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Teacher convicted of voyeurism for covert use of pen camera
“In our increasingly digitally connected world, gender-based tech-facilitated sexual violence – like voyeurism — raises important equality issues.” — Jane Bailey, law professor, University of Ottawa
The Supreme Court of Canada delivered a decision on Valentine’s Day that was sweeter than any box of chocolates.
That is, if you care about privacy rights.
It ruled that a London, Ont. teacher, Ryan Jarvis, did indeed commit voyeurism when he used a pen camera to surreptitiously capture video of teenage female students’ cleavage and clothed breasts — a huge breach of trust, let alone of personal privacy.
“It’s a good day. A hopeful day,” University of Ottawa law professor David Fewer said Tuesday, after hearing the verdict.
He’s the director of theCIPPIC — the Samuelson-Glushko Canadian Internet Policy and Public Interest Clinic, which was an intervenor in the case.
Fewer (the first mainland-born child in a family of transplanted Newfoundlanders) specializes, along with his colleague Jane Bailey, in how technology affects and can impede upon privacy rights.
The case considered by the Supreme Court, R vs. Jarvis, was a key test of the Canadian Criminal Code, which added voyeurism as an offence in 2005 in recognition of technology’s increasing powers of intrusion.
Expect privacy and technology to clash more and more in the future, Fewer warns.
“I think we’re going to see more of these kinds of cases,” he told me in a phone interview. “When voyeurism was included in the Criminal Code, it could’ve been focused exclusively on sexual activity, peeping Toms… but it was grounded in privacy as an essential right in a free and democratic society.”
I wrote about R vs. Jarvis in April 2018 (“Voyeurism case worth watching”). At the crux of the matter was whether Jarvis had captured the video for a sexual purpose and whether the students had a reasonable expectation of privacy in a school where security cameras were a fixture.
In 2015, a Superior Court of Ontario judge said it wasn’t completely clear that Jarvis had acted out of prurience, and he was acquitted. The case was appealed, but the appellate court said the students couldn’t really expect privacy in a school setting, though it found the teacher’s actions had been sexually motivated.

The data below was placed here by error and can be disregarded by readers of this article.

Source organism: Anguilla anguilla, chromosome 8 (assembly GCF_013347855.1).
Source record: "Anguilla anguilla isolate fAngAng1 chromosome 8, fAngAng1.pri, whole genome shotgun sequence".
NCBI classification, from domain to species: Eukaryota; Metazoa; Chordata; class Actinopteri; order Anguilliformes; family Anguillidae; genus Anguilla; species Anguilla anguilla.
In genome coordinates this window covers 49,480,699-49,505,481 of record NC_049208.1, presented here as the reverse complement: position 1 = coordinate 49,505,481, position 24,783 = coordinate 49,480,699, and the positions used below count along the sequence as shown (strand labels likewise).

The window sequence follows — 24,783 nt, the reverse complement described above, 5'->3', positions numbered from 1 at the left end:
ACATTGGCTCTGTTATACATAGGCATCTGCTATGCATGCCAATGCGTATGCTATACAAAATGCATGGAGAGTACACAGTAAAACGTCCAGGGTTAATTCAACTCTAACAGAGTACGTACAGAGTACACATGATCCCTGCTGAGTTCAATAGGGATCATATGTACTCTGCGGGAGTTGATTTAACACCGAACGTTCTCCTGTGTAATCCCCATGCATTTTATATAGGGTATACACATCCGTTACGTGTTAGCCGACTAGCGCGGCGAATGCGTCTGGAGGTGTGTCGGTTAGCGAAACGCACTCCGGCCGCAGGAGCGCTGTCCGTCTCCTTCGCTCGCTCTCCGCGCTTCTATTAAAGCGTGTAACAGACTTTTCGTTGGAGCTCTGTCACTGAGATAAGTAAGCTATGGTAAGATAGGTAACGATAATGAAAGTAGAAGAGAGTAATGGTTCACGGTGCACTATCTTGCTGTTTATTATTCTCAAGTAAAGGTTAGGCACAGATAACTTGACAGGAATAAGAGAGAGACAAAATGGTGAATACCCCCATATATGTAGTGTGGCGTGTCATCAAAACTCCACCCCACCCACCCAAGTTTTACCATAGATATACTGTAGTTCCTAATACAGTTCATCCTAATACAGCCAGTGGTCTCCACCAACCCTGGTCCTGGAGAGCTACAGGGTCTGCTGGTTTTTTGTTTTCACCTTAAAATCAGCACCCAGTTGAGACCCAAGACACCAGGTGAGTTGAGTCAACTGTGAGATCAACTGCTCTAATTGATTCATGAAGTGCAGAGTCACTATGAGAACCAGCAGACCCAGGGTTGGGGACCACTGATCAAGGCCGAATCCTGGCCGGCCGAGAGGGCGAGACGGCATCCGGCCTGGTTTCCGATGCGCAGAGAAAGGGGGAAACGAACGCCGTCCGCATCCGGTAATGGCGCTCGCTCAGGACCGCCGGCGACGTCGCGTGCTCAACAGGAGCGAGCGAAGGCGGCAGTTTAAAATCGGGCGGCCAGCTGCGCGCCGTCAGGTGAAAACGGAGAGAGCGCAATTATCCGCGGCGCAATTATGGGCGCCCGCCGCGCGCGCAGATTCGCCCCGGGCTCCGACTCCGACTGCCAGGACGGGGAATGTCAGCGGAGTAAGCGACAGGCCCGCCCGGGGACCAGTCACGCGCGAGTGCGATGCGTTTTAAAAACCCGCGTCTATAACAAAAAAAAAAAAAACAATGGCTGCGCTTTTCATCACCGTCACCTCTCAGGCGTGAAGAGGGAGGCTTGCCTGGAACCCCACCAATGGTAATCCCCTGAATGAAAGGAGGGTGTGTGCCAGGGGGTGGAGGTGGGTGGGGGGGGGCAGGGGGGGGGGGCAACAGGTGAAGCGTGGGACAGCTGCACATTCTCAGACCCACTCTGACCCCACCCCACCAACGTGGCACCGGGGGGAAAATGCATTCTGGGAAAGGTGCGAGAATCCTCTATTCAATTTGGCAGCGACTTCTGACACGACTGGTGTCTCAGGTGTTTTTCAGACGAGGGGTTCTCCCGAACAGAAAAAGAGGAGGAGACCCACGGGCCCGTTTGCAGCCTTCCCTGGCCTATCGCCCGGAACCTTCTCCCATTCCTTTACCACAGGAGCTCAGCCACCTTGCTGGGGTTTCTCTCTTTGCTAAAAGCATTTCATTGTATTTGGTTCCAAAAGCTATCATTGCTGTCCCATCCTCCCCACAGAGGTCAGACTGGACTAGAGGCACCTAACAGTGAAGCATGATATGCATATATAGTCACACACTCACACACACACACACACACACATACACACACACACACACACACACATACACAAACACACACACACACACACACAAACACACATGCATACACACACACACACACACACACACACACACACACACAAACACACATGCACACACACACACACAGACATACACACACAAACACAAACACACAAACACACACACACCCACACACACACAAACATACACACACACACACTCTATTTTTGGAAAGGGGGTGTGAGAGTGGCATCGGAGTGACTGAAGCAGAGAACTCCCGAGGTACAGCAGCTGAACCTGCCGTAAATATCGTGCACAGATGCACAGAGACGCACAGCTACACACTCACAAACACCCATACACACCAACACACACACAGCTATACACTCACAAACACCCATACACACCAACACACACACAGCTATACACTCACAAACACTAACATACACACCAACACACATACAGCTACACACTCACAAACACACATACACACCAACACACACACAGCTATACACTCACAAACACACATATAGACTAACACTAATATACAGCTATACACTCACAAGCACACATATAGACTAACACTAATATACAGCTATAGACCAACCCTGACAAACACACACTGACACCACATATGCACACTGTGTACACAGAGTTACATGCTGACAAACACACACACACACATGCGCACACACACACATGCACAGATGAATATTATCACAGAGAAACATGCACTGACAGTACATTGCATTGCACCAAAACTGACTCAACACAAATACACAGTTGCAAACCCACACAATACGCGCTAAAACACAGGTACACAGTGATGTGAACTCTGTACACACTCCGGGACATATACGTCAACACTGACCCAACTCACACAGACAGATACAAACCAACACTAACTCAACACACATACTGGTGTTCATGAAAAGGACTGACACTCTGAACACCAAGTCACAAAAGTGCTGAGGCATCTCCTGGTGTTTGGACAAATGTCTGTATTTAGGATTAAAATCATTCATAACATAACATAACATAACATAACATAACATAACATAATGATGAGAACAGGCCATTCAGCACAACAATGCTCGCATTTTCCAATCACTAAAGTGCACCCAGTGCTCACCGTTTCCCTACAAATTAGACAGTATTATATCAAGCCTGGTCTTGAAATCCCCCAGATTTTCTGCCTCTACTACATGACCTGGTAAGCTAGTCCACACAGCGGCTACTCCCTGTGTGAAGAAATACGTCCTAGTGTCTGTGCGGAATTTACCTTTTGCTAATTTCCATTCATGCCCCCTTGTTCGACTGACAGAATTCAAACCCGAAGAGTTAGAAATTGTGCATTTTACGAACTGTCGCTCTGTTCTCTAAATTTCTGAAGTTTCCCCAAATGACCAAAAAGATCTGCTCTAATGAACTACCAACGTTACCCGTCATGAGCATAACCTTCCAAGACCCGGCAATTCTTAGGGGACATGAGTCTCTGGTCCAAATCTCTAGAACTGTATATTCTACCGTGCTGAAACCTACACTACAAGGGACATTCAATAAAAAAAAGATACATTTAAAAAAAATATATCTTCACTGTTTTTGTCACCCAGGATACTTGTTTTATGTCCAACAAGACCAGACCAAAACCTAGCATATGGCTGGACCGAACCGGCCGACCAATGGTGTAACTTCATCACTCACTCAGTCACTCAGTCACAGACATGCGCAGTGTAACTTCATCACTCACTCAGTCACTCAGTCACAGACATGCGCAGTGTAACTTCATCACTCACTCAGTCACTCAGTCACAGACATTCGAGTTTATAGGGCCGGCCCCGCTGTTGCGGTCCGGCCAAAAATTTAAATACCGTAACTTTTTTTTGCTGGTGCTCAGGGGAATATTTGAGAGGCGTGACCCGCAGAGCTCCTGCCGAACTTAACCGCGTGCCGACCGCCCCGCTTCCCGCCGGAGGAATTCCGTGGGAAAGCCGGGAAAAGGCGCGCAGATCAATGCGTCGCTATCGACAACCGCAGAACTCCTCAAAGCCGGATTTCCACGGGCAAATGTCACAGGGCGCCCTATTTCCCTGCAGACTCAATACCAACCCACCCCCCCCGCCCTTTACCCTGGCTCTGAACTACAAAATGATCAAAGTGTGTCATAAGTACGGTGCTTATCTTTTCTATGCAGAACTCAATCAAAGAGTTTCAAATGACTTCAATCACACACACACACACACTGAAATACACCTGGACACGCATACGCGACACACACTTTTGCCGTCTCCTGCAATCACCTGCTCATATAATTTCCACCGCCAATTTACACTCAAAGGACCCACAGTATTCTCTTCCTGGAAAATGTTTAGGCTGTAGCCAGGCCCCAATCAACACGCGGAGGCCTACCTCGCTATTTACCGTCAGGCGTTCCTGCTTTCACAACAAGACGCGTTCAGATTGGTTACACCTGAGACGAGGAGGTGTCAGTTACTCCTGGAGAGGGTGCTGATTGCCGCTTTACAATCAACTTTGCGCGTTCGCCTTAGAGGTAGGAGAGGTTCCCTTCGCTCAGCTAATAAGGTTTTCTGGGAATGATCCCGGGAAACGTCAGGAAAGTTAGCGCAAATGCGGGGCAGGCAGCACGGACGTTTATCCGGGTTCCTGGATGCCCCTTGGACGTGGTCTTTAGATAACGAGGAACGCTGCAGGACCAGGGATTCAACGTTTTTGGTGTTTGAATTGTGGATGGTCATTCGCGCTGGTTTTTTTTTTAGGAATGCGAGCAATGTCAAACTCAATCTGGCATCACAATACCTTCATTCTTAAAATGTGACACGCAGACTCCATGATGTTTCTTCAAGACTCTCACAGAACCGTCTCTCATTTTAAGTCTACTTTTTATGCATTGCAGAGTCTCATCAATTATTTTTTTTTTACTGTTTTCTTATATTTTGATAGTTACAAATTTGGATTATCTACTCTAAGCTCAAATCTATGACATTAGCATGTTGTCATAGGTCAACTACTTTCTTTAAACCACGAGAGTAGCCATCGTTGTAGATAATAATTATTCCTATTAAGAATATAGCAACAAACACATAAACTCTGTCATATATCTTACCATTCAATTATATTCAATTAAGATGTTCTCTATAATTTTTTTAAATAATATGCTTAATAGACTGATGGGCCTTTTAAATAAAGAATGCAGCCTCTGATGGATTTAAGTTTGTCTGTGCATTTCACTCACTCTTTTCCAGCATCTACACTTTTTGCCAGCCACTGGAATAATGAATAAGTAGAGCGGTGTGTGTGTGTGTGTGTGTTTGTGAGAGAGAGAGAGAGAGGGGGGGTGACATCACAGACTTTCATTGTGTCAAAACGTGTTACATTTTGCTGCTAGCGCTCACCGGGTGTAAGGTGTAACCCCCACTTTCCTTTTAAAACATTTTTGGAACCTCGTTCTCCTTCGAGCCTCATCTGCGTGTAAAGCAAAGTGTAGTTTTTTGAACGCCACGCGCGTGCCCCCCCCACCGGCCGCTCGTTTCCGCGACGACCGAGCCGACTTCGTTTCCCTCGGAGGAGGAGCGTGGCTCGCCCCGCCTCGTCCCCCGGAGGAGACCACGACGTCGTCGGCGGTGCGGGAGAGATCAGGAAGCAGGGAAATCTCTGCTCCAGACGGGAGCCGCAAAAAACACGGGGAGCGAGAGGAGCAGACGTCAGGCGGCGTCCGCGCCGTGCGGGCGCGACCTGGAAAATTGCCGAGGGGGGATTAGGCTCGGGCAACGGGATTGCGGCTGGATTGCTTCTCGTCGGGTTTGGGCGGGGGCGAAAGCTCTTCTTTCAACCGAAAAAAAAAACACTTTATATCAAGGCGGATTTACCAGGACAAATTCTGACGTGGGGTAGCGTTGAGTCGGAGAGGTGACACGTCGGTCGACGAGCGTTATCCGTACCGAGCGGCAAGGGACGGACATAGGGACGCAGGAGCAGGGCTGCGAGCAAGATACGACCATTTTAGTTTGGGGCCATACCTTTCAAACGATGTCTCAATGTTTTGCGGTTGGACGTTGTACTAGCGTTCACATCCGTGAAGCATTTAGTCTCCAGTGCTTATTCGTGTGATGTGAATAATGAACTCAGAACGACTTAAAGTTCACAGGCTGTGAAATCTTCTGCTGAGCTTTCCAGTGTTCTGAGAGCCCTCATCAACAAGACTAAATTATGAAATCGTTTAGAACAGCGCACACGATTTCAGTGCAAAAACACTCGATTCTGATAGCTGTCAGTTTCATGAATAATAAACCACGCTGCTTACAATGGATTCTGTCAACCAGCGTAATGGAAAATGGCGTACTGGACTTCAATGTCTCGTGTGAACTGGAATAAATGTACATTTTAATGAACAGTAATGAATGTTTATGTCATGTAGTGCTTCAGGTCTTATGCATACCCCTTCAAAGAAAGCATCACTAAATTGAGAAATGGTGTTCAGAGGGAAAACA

And that’s how the case made its way to the Supreme Court of Canada and was seen as being of crucial importance to privacy advocates.
Because if you look beyond the moral repugnance of a teacher covertly filming intrusive videos of teenage students — for who knows what purpose — there is the larger issue of the prevalence of technology and the increasing ease with which personal autonomy can be breached.
As the Supreme Court justices noted — among them Justice Malcolm Rowe from Newfoundland and Labrador: “The offence of voyeurism is an extension of the criminal law to protect well-established interests of privacy, autonomy and sexual integrity in light of threats posed by new technologies that encroach upon them. … The surreptitiousness of the observation or recording improperly removes the individual’s ability to maintain control over how they are observed, and, because of its permanence, a recording compounds the denial of the subject’s autonomy by giving the voyeur repeated access to the observations.”
David Fewer hopes the ruling achieves two main objectives. One, that it helps law enforcement and the justice system defend and uphold the privacy rights of women and girls, who are most often the victims of voyeurism.
And two, “That it really sends a signal about the permissible uses of technology. Everyone has a video camera in their pocket… that can be used in ways that fundamentally undermine (privacy rights),” he said.
“It’s like that old ‘Spider-Man’ rubric, ‘With great power comes great responsibility.’ It’s one thing for someone to see you. It’s something else for someone to capture your image and use it in a different context.”
The bottom line? If you see and record someone without their consent in a way that invades their personal autonomy? Chances are, they’ll see you in court
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